Having An Affair During Your Divorce

When OnlyDads received a ‘phone call from a Dad last week, asking if it “was OK to start an affair before his divorce was finalised”, I initially took it as a moral question!!

Rather, what this dad was asking was whether doing so might have legal and financial implications. I wasn’t sure of the answer, so turned to our good friend Amy at Myers Lister Price for some advice. Take note!


For many married couples separating it can be difficult to reach the final decision that the marriage has irretrievably broken down. Inevitably during this period of time, or indeed once the decision has been made many people move on and form new relationships. It is therefore natural to wonder whether any new relationships might have an impact up divorce proceedings.

The first way in which an affair/ relationship with someone other than your spouse may be relevant is in relation to divorce proceedings. Whilst there is only one ground for divorce which is the irretrievable break down of the marriage this must be supported by one of five facts. The two most commonly used are adultery and unreasonable behaviour. Case law defines adultery as voluntary sexual intercourse between two persons of the opposite sex, one or both of whom is married, but not to each other. It is therefore possible to commit adultery whilst you are married even though you are separated. This will however of itself have no impact upon how financial matters or issues to do with the children are treated.

If your new relationship has progressed to cohabitation this might have an impact upon how financial matters relating to the divorce are dealt with. It is important to note that unlike remarriage, cohabitation does not automatically bring spousal maintenance to an end.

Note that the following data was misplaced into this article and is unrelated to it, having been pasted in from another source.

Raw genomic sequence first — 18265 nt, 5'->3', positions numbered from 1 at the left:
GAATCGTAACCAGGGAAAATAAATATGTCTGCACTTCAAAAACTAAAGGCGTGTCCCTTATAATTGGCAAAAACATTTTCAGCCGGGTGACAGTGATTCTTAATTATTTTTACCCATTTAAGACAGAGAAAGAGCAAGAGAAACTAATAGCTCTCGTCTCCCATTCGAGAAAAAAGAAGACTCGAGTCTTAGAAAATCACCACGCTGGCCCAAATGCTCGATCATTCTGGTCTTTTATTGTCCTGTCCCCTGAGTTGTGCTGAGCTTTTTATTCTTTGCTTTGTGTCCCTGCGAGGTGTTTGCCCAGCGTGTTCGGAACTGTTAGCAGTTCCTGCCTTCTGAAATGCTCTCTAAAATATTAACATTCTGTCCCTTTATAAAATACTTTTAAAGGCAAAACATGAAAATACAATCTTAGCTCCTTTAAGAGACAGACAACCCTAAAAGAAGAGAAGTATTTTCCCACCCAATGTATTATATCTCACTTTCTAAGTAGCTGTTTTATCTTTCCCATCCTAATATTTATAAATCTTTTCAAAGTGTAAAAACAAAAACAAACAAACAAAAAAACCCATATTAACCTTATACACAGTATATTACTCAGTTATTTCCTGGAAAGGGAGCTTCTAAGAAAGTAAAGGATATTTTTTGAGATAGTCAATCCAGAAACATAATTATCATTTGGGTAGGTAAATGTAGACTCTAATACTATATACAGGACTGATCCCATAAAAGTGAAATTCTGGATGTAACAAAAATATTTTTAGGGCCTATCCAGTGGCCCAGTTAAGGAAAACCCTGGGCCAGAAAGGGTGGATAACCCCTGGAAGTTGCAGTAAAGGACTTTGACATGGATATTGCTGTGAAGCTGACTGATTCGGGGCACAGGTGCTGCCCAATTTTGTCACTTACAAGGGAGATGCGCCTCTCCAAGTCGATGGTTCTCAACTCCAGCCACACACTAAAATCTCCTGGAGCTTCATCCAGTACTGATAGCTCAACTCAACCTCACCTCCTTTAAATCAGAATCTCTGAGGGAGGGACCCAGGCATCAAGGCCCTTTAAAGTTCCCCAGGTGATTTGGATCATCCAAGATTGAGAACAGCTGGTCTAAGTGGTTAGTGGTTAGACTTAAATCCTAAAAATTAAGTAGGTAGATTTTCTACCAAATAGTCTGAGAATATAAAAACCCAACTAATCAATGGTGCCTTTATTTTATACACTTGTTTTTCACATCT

Cohabitation is most likely to be relevant when considering the issue of spousal maintenance. Spousal maintenance is different to child maintenance which will usually be paid in accordance with the Child Support Agency’s guidelines. Spousal maintenance may be necessary if one party’s reasonable outgoings cannot be satisfied by their income and the other spouse has capacity to assist them.

If it is established that a party may require spousal maintenance, the court will consider, amongst other things:

  • Whether that party lives under the same roof as their partner and whether they share tasks and duties within that home?
  • The financial arrangements and the degree of sharing of obligations will be scrutinised. Do the parties share the outgoings on the property and if not would it be reasonable to expect the co-habitee to do so?
  • The duration of any cohabitation. The longer the period of cohabitation, the more likely the court is to find it to be a permanent and stable relationship.
  • The more permanent the relationship, the more likely it will reduce the duration of spousal maintenance or remove the obligation to pay it altogether.

The assets of the co-habitee may be relevant if the parties are living in a house belonging to one of the parties as it may be relevant to the issue of housing needs.

Outcomes are dependent on the individual facts of each case. If you would like any advice regarding divorce, separation, cohabitation or maintenance please do not hesitate to contact a member of our family department on 0161 926 9969. We are running a series of free 30 minute appointments throughout the autumn. For further information email info@mlpsolicitors.co.uk  

Amy Harris @amyfamilylaw


About onlydads

Single Dad living near Totnes in Devon. I founded www.onlydads.org in 2007 and live with my daughters Priya, 14 and Anya 11. I write about single parenting, work, overcoming trials and tribulations and sometimes not overcoming trials and tribulations.
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